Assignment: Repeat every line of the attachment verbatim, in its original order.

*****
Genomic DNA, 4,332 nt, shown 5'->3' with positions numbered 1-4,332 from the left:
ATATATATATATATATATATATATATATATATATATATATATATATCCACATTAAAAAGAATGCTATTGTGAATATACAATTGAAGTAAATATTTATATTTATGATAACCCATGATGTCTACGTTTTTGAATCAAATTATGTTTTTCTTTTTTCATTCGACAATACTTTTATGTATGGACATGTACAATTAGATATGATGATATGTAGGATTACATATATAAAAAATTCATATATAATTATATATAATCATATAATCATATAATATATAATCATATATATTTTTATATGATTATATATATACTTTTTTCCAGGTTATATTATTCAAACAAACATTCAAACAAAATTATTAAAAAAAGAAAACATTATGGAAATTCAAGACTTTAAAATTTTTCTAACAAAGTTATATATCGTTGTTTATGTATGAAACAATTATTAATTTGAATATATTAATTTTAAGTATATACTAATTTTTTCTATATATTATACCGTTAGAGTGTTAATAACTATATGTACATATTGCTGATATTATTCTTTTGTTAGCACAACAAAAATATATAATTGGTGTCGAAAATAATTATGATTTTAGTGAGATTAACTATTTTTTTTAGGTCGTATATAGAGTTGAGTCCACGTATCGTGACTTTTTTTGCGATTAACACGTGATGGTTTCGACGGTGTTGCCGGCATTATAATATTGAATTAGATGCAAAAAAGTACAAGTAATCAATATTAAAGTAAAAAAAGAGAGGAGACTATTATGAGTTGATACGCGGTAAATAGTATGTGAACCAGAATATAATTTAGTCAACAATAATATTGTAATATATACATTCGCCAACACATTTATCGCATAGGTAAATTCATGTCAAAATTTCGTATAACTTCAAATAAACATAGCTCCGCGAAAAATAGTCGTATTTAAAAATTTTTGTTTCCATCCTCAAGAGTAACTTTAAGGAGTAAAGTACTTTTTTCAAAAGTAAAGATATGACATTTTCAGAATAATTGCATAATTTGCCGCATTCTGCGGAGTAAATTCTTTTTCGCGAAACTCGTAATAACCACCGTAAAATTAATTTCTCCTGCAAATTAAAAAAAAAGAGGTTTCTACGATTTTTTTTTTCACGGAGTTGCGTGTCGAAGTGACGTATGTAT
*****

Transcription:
Genomic DNA, 4,332 nt, shown 5'->3' with positions numbered 1-4,332 from the left:
ATATATATATATATATATATATATATATATATATATATATATATATCCACATTAAAAAGAATGCTATTGTGAATATACAATTGAAGTAAATATTTATATTTATGATAACCCATGATGTCTACGTTTTTGAATCAAATTATGTTTTTCTTTTTTCATTCGACAATACTTTTATGTATGGACATGTACAATTAGATATGATGATATGTAGGATTACATATATAAAAAATTCATATATAATTATATATAATCATATAATCATATAATATATAATCATATATATTTTTATATGATTATATATATACTTTTTTCCAGGTTATATTATTCAAACAAACATTCAAACAAAATTATTAAAAAAAGAAAACATTATGGAAATTCAAGACTTTAAAATTTTTCTAACAAAGTTATATATCGTTGTTTATGTATGAAACAATTATTAATTTGAATATATTAATTTTAAGTATATACTAATTTTTTCTATATATTATACCGTTAGAGTGTTAATAACTATATGTACATATTGCTGATATTATTCTTTTGTTAGCACAACAAAAATATATAATTGGTGTCGAAAATAATTATGATTTTAGTGAGATTAACTATTTTTTTTAGGTCGTATATAGAGTTGAGTCCACGTATCGTGACTTTTTTTGCGATTAACACGTGATGGTTTCGACGGTGTTGCCGGCATTATAATATTGAATTAGATGCAAAAAAGTACAAGTAATCAATATTAAAGTAAAAAAAGAGAGGAGACTATTATGAGTTGATACGCGGTAAATAGTATGTGAACCAGAATATAATTTAGTCAACAATAATATTGTAATATATACATTCGCCAACACATTTATCGCATAGGTAAATTCATGTCAAAATTTCGTATAACTTCAAATAAACATAGCTCCGCGAAAAATAGTCGTATTTAAAAATTTTTGTTTCCATCCTCAAGAGTAACTTTAAGGAGTAAAGTACTTTTTTCAAAAGTAAAGATATGACATTTTCAGAATAATTGCATAATTTGCCGCATTCTGCGGAGTAAATTCTTTTTCGCGAAACTCGTAATAACCACCGTAAAATTAATTTCTCCTGCAAATTAAAAAAAAAGAGGTTTCTACGATTTTTTTTTTCACGGAGTTGCGTGTCGAAGTGACGTATGTAT